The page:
Restoration ahead of the appreciation curve

As we all endure more birthdays, what’s cool to own and collect is getting newer. Of course, you car people have seen it happening for many years, but it’s a relatively new phenomenon for us boaters. We’re starting to see Donzis, Boston Whalers, Century Coronados and Resorters, Ski Nautiques and the Glastron boats from the James Bond movie, as well as all manner of finned classics from the 1950s and ‘60s showing up at vintage boat shows across the country.

It makes sense, as collecting is largely driven by what we grew up around. What did the cool guy on the lake have when we were growing up? What did your uncle have? What did you want when you were a kid, but couldn’t convince your dad to buy?

The emotional attachment to our individual past can lead to what I call “restoration ahead of the curve.” The value of the aspirational ownership experience can easily outweigh the investment required to realize the dream, particularly when the boat in question may not quite be “collectible” yet. Often, that just means you’re the first one to restore a particular boat.

When the restoration is performed to a high standard, you have to admire both the commitment and result.

Here’s a great example: a 1966 27-foot Chris-Craft Sportfish Commander. This Commander has been meticulously, and I mean meticulously, restored by a very knowledgeable owner, who’s also a marine industry manufacturer and supplier based in the twin cities (Minn.). He knows what he’s doing, and has a very good eye for where to update and where to restore original.

Everything has been addressed. Note the restored original binnacle in the lower helm station, and the updated instruments on the fly bridge. Upholstery has been updated with current Chris-Craft materials, a very nice touch. Wonderful, detailed canvas work, realized in modern materials.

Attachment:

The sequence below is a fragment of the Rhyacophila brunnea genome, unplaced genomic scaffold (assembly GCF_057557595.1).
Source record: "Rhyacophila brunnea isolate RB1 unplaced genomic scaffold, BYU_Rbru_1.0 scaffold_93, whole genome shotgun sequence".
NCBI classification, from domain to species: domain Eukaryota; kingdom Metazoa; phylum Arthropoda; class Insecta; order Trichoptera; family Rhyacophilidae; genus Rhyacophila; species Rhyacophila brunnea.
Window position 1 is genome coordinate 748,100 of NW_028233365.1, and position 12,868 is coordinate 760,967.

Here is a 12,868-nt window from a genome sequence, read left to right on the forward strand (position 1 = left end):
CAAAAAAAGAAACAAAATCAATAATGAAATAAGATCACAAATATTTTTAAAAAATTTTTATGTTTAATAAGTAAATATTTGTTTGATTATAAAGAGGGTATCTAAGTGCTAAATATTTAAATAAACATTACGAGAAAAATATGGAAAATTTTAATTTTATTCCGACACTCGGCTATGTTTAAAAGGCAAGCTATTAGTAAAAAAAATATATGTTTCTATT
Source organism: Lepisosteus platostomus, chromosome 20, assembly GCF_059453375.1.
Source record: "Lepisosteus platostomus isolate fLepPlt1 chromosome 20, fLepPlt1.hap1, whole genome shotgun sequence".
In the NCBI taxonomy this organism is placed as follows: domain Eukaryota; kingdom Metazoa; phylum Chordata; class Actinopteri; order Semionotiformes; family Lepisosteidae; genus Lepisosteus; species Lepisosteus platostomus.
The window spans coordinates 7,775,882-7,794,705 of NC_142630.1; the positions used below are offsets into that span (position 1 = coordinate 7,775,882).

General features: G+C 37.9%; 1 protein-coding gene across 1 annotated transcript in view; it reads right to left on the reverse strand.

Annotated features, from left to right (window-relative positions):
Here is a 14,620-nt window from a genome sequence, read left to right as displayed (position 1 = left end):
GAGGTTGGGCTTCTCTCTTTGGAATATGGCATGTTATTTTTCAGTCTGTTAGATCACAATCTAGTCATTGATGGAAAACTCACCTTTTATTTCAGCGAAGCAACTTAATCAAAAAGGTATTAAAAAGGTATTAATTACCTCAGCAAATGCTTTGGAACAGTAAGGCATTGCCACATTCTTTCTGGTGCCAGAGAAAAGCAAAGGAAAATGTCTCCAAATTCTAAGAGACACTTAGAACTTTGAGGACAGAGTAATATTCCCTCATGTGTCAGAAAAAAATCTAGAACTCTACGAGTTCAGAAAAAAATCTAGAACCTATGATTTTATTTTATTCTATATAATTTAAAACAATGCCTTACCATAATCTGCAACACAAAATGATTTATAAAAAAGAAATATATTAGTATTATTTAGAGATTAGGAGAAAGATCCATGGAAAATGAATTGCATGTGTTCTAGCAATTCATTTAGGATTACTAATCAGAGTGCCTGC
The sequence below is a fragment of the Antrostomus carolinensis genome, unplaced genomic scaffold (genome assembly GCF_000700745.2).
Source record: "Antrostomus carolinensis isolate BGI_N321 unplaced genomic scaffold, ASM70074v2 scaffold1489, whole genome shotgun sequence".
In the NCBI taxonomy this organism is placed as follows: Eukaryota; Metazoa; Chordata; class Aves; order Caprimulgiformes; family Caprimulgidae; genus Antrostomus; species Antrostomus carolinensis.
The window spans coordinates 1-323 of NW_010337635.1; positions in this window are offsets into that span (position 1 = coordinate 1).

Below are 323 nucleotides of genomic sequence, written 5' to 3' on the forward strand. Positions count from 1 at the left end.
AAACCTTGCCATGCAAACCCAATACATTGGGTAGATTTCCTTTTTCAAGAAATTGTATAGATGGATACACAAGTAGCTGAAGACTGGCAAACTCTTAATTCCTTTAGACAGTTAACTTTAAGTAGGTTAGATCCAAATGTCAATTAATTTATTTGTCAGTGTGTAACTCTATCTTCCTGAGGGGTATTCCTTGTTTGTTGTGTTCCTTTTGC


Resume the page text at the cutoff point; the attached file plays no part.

The original Chrysler 318-cid V-8s have been rebuilt, with re-ground camshafts, hardened valve seats, new exhaust manifolds, electronic ignitions, rebuilt Velvet Drive transmissions, Lasdrop shaft seals, new shafts, cutlass bearings, two sets of props, Sea Star hydraulic steering, Tech Marine electronic shift and throttle, Lenco Auto Glide electric trim tab system with dual station actuation, Fireboy Halon Fire System, new single 110 gallon aluminum fuel tank with dual fuel fills and on and on.

Similar attention has been lavished upon its on-board systems.

Not only is this Sportfish Commander as perfect an example as you’ll likely find, but it has also been thoughtfully updated with the best modern fitments where appropriate. It’s a “best of both worlds” situation, providing the vintage look, along with the expectation of modern reliability, very similar to an automotive resto-mod.

At what cost, however? We have her listed at $150,000, which is less than the restoration investment. The value proposition is up to the next purchaser to validate. If you love it, and must have one, you’d have to invest just as much to duplicate the result.

Editor’s note: The author, David Bortner, is “captain” at Freedom Boat Service.

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